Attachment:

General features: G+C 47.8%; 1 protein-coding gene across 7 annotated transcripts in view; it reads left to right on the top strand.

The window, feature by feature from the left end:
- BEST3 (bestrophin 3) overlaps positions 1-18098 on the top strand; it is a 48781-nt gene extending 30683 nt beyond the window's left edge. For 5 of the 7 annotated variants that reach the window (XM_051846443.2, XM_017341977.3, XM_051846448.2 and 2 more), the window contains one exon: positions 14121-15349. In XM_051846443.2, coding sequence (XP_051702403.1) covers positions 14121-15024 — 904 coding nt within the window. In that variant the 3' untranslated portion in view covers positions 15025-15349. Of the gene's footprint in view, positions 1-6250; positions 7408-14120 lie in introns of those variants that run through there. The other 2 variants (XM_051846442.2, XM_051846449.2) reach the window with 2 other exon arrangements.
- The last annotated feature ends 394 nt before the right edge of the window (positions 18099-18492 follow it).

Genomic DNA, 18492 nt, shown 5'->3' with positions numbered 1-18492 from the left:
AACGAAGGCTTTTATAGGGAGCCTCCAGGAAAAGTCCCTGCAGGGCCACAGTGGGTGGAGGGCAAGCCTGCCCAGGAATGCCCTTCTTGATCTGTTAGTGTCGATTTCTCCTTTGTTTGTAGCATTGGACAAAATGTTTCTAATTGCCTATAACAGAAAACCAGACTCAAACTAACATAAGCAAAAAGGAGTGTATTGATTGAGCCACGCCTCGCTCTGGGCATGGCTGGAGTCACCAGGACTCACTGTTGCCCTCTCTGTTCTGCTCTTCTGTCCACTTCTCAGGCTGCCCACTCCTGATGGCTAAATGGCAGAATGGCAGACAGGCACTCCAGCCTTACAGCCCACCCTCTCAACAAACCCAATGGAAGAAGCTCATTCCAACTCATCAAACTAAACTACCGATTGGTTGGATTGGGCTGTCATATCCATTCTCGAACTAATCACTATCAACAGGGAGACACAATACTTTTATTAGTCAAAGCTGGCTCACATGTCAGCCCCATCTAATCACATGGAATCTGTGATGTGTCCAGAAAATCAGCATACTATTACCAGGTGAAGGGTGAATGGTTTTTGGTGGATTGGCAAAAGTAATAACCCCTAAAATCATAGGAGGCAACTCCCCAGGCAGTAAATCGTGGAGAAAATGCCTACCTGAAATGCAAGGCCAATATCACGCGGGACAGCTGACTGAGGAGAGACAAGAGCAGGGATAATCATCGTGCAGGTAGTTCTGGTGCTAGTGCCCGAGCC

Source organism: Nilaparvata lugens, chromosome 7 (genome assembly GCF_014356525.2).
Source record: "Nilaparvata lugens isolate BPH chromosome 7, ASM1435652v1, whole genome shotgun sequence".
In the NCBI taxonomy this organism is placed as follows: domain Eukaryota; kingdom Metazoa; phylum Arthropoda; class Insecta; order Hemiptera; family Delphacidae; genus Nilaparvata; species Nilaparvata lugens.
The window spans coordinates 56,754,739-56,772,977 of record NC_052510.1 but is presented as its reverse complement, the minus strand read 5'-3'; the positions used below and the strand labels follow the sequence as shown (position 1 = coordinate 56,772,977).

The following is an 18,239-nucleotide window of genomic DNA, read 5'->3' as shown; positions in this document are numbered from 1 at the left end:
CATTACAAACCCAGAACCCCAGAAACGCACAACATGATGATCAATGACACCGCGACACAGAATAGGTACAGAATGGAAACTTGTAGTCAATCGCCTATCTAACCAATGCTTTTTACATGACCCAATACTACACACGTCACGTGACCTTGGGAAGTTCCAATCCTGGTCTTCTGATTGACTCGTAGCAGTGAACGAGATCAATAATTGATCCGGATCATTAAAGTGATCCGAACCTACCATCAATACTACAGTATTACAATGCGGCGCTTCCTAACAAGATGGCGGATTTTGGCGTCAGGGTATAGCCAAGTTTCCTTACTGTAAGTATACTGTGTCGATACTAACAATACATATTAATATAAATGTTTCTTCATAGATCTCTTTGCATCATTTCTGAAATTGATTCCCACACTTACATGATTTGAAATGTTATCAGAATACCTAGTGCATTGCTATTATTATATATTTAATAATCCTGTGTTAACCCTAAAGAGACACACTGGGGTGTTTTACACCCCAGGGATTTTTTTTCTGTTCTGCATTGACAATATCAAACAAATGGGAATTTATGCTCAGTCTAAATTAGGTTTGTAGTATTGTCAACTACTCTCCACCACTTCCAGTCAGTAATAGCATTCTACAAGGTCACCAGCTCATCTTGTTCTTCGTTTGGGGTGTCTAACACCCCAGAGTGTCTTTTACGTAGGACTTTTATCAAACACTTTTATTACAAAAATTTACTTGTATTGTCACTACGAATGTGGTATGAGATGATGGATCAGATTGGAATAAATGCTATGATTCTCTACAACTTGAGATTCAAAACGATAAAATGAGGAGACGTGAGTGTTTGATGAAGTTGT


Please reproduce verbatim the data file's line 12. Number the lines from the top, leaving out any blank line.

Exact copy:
CATTACAAACCCAGAACCCCAGAAACGCACAACATGATGATCAATGACACCGCGACACAGAATAGGTACAGAATGGAAACTTGTAGTCAATCGCCTATCTAACCAATGCTTTTTACATGACCCAATACTACACACGTCACGTGACCTTGGGAAGTTCCAATCCTGGTCTTCTGATTGACTCGTAGCAGTGAACGAGATCAATAATTGATCCGGATCATTAAAGTGATCCGAACCTACCATCAATACTACAGTATTACAATGCGGCGCTTCCTAACAAGATGGCGGATTTTGGCGTCAGGGTATAGCCAAGTTTCCTTACTGTAAGTATACTGTGTCGATACTAACAATACATATTAATATAAATGTTTCTTCATAGATCTCTTTGCATCATTTCTGAAATTGATTCCCACACTTACATGATTTGAAATGTTATCAGAATACCTAGTGCATTGCTATTATTATATATTTAATAATCCTGTGTTAACCCTAAAGAGACACACTGGGGTGTTTTACACCCCAGGGATTTTTTTTCTGTTCTGCATTGACAATATCAAACAAATGGGAATTTATGCTCAGTCTAAATTAGGTTTGTAGTATTGTCAACTACTCTCCACCACTTCCAGTCAGTAATAGCATTCTACAAGGTCACCAGCTCATCTTGTTCTTCGTTTGGGGTGTCTAACACCCCAGAGTGTCTTTTACGTAGGACTTTTATCAAACACTTTTATTACAAAAATTTACTTGTATTGTCACTACGAATGTGGTATGAGATGATGGATCAGATTGGAATAAATGCTATGATTCTCTACAACTTGAGATTCAAAACGATAAAATGAGGAGACGTGAGTGTTTGATGAAGTTGT